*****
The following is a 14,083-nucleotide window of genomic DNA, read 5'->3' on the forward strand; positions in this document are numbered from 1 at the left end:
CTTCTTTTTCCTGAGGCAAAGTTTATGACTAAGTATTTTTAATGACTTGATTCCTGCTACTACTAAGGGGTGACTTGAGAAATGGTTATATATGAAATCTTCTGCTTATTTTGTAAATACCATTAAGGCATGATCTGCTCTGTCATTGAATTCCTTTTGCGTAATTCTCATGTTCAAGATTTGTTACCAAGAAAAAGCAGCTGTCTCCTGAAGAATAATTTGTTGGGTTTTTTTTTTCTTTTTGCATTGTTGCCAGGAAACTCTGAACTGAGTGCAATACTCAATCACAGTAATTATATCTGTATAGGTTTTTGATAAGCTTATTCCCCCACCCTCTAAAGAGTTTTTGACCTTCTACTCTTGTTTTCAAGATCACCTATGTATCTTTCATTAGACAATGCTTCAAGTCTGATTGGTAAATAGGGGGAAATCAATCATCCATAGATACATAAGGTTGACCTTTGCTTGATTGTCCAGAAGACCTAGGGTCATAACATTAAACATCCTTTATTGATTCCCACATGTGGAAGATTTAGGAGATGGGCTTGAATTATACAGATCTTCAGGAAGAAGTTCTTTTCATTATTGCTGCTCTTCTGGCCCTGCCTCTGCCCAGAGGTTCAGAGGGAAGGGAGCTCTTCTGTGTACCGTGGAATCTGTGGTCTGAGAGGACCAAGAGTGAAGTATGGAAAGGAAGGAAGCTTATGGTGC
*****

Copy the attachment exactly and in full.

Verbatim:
The following is a 14,083-nucleotide window of genomic DNA, read 5'->3' on the forward strand; positions in this document are numbered from 1 at the left end:
CTTCTTTTTCCTGAGGCAAAGTTTATGACTAAGTATTTTTAATGACTTGATTCCTGCTACTACTAAGGGGTGACTTGAGAAATGGTTATATATGAAATCTTCTGCTTATTTTGTAAATACCATTAAGGCATGATCTGCTCTGTCATTGAATTCCTTTTGCGTAATTCTCATGTTCAAGATTTGTTACCAAGAAAAAGCAGCTGTCTCCTGAAGAATAATTTGTTGGGTTTTTTTTTTCTTTTTGCATTGTTGCCAGGAAACTCTGAACTGAGTGCAATACTCAATCACAGTAATTATATCTGTATAGGTTTTTGATAAGCTTATTCCCCCACCCTCTAAAGAGTTTTTGACCTTCTACTCTTGTTTTCAAGATCACCTATGTATCTTTCATTAGACAATGCTTCAAGTCTGATTGGTAAATAGGGGGAAATCAATCATCCATAGATACATAAGGTTGACCTTTGCTTGATTGTCCAGAAGACCTAGGGTCATAACATTAAACATCCTTTATTGATTCCCACATGTGGAAGATTTAGGAGATGGGCTTGAATTATACAGATCTTCAGGAAGAAGTTCTTTTCATTATTGCTGCTCTTCTGGCCCTGCCTCTGCCCAGAGGTTCAGAGGGAAGGGAGCTCTTCTGTGTACCGTGGAATCTGTGGTCTGAGAGGACCAAGAGTGAAGTATGGAAAGGAAGGAAGCTTATGGTGC